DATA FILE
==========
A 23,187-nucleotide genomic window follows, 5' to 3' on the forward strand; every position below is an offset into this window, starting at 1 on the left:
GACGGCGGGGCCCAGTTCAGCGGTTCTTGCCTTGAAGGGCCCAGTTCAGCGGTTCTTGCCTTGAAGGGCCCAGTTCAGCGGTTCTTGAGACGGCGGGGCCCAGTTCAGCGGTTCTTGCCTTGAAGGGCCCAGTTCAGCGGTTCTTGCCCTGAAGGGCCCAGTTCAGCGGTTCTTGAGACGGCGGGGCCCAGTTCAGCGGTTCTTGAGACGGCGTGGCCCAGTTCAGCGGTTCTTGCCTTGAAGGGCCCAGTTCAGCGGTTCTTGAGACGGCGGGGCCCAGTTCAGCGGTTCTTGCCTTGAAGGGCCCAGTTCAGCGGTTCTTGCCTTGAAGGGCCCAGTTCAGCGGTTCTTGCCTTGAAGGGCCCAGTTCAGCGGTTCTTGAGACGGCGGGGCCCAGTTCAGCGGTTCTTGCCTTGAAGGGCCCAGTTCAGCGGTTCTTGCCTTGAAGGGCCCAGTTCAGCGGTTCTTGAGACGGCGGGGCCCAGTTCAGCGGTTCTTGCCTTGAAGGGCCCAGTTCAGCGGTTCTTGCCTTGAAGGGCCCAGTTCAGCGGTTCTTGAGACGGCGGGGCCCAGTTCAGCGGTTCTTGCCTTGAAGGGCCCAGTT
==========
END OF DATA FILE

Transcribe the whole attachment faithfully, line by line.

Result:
A 23,187-nucleotide genomic window follows, 5' to 3' on the forward strand; every position below is an offset into this window, starting at 1 on the left:
GACGGCGGGGCCCAGTTCAGCGGTTCTTGCCTTGAAGGGCCCAGTTCAGCGGTTCTTGCCTTGAAGGGCCCAGTTCAGCGGTTCTTGAGACGGCGGGGCCCAGTTCAGCGGTTCTTGCCTTGAAGGGCCCAGTTCAGCGGTTCTTGCCCTGAAGGGCCCAGTTCAGCGGTTCTTGAGACGGCGGGGCCCAGTTCAGCGGTTCTTGAGACGGCGTGGCCCAGTTCAGCGGTTCTTGCCTTGAAGGGCCCAGTTCAGCGGTTCTTGAGACGGCGGGGCCCAGTTCAGCGGTTCTTGCCTTGAAGGGCCCAGTTCAGCGGTTCTTGCCTTGAAGGGCCCAGTTCAGCGGTTCTTGCCTTGAAGGGCCCAGTTCAGCGGTTCTTGAGACGGCGGGGCCCAGTTCAGCGGTTCTTGCCTTGAAGGGCCCAGTTCAGCGGTTCTTGCCTTGAAGGGCCCAGTTCAGCGGTTCTTGAGACGGCGGGGCCCAGTTCAGCGGTTCTTGCCTTGAAGGGCCCAGTTCAGCGGTTCTTGCCTTGAAGGGCCCAGTTCAGCGGTTCTTGAGACGGCGGGGCCCAGTTCAGCGGTTCTTGCCTTGAAGGGCCCAGTT